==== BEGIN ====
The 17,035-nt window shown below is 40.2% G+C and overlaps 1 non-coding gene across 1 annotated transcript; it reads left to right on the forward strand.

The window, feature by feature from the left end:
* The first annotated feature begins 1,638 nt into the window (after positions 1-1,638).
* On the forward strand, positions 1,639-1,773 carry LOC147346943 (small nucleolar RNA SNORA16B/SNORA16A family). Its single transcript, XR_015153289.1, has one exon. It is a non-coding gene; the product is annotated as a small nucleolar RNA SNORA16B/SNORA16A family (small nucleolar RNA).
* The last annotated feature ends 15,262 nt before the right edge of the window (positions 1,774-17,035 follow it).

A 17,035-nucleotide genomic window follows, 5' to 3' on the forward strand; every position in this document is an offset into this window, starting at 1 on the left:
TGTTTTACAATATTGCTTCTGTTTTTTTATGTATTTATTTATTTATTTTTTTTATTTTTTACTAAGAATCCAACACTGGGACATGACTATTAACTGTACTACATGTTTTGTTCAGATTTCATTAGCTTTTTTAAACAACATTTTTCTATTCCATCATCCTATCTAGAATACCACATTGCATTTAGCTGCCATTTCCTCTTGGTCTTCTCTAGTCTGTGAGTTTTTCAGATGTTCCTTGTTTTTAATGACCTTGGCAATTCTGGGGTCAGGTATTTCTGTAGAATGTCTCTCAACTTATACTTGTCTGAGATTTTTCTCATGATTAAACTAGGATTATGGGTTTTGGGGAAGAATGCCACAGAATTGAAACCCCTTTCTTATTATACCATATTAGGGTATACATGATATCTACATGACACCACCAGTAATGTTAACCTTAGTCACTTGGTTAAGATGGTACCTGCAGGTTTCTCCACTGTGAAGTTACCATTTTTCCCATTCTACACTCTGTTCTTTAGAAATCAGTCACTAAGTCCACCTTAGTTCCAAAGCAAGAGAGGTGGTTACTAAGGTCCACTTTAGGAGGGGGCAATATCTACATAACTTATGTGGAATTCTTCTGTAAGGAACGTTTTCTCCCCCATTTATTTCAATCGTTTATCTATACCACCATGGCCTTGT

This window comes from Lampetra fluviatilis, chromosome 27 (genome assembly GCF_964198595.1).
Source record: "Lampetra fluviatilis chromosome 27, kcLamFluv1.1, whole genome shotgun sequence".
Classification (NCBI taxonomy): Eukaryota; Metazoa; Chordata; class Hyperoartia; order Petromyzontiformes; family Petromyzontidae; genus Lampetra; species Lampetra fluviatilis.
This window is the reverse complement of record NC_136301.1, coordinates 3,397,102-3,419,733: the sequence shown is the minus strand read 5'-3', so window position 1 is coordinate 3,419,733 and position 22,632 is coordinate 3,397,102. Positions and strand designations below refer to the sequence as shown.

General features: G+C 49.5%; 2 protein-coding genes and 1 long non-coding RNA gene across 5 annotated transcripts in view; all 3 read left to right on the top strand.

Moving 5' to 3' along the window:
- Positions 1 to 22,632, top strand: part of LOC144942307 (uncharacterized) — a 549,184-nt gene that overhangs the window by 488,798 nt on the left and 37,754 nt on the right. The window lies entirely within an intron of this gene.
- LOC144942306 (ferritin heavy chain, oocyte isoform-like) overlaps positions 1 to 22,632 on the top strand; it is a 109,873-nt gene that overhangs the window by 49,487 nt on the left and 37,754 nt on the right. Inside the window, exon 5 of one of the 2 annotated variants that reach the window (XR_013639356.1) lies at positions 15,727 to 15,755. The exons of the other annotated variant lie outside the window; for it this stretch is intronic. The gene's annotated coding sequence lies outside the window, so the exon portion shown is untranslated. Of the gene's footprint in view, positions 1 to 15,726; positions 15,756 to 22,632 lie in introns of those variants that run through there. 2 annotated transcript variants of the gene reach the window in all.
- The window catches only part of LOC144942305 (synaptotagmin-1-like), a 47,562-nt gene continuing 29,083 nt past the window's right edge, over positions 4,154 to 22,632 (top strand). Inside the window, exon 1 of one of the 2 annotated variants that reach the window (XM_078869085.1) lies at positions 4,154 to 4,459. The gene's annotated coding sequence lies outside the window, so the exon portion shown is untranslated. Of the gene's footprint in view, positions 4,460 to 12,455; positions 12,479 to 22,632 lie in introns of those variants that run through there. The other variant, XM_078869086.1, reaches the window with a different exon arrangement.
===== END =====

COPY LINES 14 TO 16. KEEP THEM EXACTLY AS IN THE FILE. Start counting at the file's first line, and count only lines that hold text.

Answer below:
- Positions 1 to 22,632, top strand: part of LOC144942307 (uncharacterized) — a 549,184-nt gene that overhangs the window by 488,798 nt on the left and 37,754 nt on the right. The window lies entirely within an intron of this gene.
- LOC144942306 (ferritin heavy chain, oocyte isoform-like) overlaps positions 1 to 22,632 on the top strand; it is a 109,873-nt gene that overhangs the window by 49,487 nt on the left and 37,754 nt on the right. Inside the window, exon 5 of one of the 2 annotated variants that reach the window (XR_013639356.1) lies at positions 15,727 to 15,755. The exons of the other annotated variant lie outside the window; for it this stretch is intronic. The gene's annotated coding sequence lies outside the window, so the exon portion shown is untranslated. Of the gene's footprint in view, positions 1 to 15,726; positions 15,756 to 22,632 lie in introns of those variants that run through there. 2 annotated transcript variants of the gene reach the window in all.
- The window catches only part of LOC144942305 (synaptotagmin-1-like), a 47,562-nt gene continuing 29,083 nt past the window's right edge, over positions 4,154 to 22,632 (top strand). Inside the window, exon 1 of one of the 2 annotated variants that reach the window (XM_078869085.1) lies at positions 4,154 to 4,459. The gene's annotated coding sequence lies outside the window, so the exon portion shown is untranslated. Of the gene's footprint in view, positions 4,460 to 12,455; positions 12,479 to 22,632 lie in introns of those variants that run through there. The other variant, XM_078869086.1, reaches the window with a different exon arrangement.